Designing for Usability in Power Pivot and Power BI

Usability

Can your data model (Power Pivot or Power BI) easily be used by 100s of users? Is your model fairly intuitive to understand for the end-user even with little or no training?

Usability may be the key to achieving the Self-Service BI nirvana.

The very first Power Pivot model that I had designed…

Number of users I expected to use my first Power Pivot Model   1 (myself)
Number of users that actually ended up using the model   600+

I learnt my lesson the hard way. The one-audience data model was filled with oddities that was not always easy for end users to understand. I ended up doing a lot of video tutorials (now you know how I got good at video Winking smile , check out our YouTube channel).

Now when I design a model for any client, I design with usability in mind. Such that perhaps not right away, but at some point 100s of users can use the BI Model for Self-Service BI. They can easily navigate the model to create their own Reports and Dashboards (in Excel or Power BI).

I use a few techniques when designing for usability; good Data Modeling (star schema), naming conventions, use of Perspectives, automated Data Dictionary (documentation) are some that I lean on.

In this blog post, I would illustrate one scenario where, some would argue I go to great lengths to make the model more usable. As you will realize, it is well worth it.
GOAL: Out goal is to combine two data tables – Sales and Budget – which are at varying granularity, but without the use of a an extra lookup table.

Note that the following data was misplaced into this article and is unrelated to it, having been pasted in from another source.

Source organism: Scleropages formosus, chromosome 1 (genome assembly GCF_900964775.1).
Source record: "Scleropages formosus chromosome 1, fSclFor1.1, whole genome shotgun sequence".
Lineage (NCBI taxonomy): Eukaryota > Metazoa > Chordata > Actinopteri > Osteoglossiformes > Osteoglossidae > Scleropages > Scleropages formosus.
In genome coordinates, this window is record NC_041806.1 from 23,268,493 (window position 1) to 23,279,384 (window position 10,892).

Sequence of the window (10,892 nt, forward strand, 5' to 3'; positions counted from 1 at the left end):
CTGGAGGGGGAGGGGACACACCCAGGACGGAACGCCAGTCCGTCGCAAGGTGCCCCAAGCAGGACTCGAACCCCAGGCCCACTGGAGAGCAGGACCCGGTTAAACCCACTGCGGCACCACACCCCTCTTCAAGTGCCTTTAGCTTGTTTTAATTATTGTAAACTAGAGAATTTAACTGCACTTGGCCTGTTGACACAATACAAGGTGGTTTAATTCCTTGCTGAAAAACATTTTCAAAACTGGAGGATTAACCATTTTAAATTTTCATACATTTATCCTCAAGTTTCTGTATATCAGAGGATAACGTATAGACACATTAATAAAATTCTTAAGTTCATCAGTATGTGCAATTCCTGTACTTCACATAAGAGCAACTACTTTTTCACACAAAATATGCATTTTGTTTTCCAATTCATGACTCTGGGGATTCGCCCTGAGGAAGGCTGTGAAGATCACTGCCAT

image

GOAL: Combine Sales and Budget without creating a “Subcategory” Lookup table

Jump to section:
Setup and the Classic Solution
Usability Issues with the Classic Solution
Elegant Solution
Results
Epilogue: Single Data Table with Differing Granularity

Need help designing your BI Model? Check out our Training and Consulting Services

Setup and the Classic Solution

In our book, Chapter 18 Multiple Data Tables – Differing Granularity, we show how you can combine Data Tables of differing granularity.
(You have a copy of our book, right? Hmmm…why would you wait to buy the #1 bestselling Power BI book on the market, Carpe diem my friend!).
Grain or granularity is a fancy word, which simply means what one row of data represents. For example in our data set:-

  • Sales – is at a Daily and Product SKU (Individual Product or Product Key) level granularity